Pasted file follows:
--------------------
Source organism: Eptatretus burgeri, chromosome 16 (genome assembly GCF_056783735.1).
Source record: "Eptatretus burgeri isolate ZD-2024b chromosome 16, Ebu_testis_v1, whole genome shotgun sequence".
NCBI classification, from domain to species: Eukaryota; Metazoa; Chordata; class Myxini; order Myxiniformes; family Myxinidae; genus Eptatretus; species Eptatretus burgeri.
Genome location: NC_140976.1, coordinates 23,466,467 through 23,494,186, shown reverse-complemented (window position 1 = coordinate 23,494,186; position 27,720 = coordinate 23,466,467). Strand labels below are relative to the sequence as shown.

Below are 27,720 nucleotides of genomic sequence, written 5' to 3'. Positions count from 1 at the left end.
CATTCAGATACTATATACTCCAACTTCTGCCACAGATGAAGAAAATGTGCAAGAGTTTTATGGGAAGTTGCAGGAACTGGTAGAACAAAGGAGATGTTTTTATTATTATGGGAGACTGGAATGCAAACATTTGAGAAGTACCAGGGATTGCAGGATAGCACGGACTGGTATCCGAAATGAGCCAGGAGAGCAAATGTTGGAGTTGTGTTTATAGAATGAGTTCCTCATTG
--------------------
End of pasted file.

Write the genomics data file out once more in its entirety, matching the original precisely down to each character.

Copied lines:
Source organism: Eptatretus burgeri, chromosome 16 (genome assembly GCF_056783735.1).
Source record: "Eptatretus burgeri isolate ZD-2024b chromosome 16, Ebu_testis_v1, whole genome shotgun sequence".
NCBI classification, from domain to species: Eukaryota; Metazoa; Chordata; class Myxini; order Myxiniformes; family Myxinidae; genus Eptatretus; species Eptatretus burgeri.
Genome location: NC_140976.1, coordinates 23,466,467 through 23,494,186, shown reverse-complemented (window position 1 = coordinate 23,494,186; position 27,720 = coordinate 23,466,467). Strand labels below are relative to the sequence as shown.

Below are 27,720 nucleotides of genomic sequence, written 5' to 3'. Positions count from 1 at the left end.
CATTCAGATACTATATACTCCAACTTCTGCCACAGATGAAGAAAATGTGCAAGAGTTTTATGGGAAGTTGCAGGAACTGGTAGAACAAAGGAGATGTTTTTATTATTATGGGAGACTGGAATGCAAACATTTGAGAAGTACCAGGGATTGCAGGATAGCACGGACTGGTATCCGAAATGAGCCAGGAGAGCAAATGTTGGAGTTGTGTTTATAGAATGAGTTCCTCATTG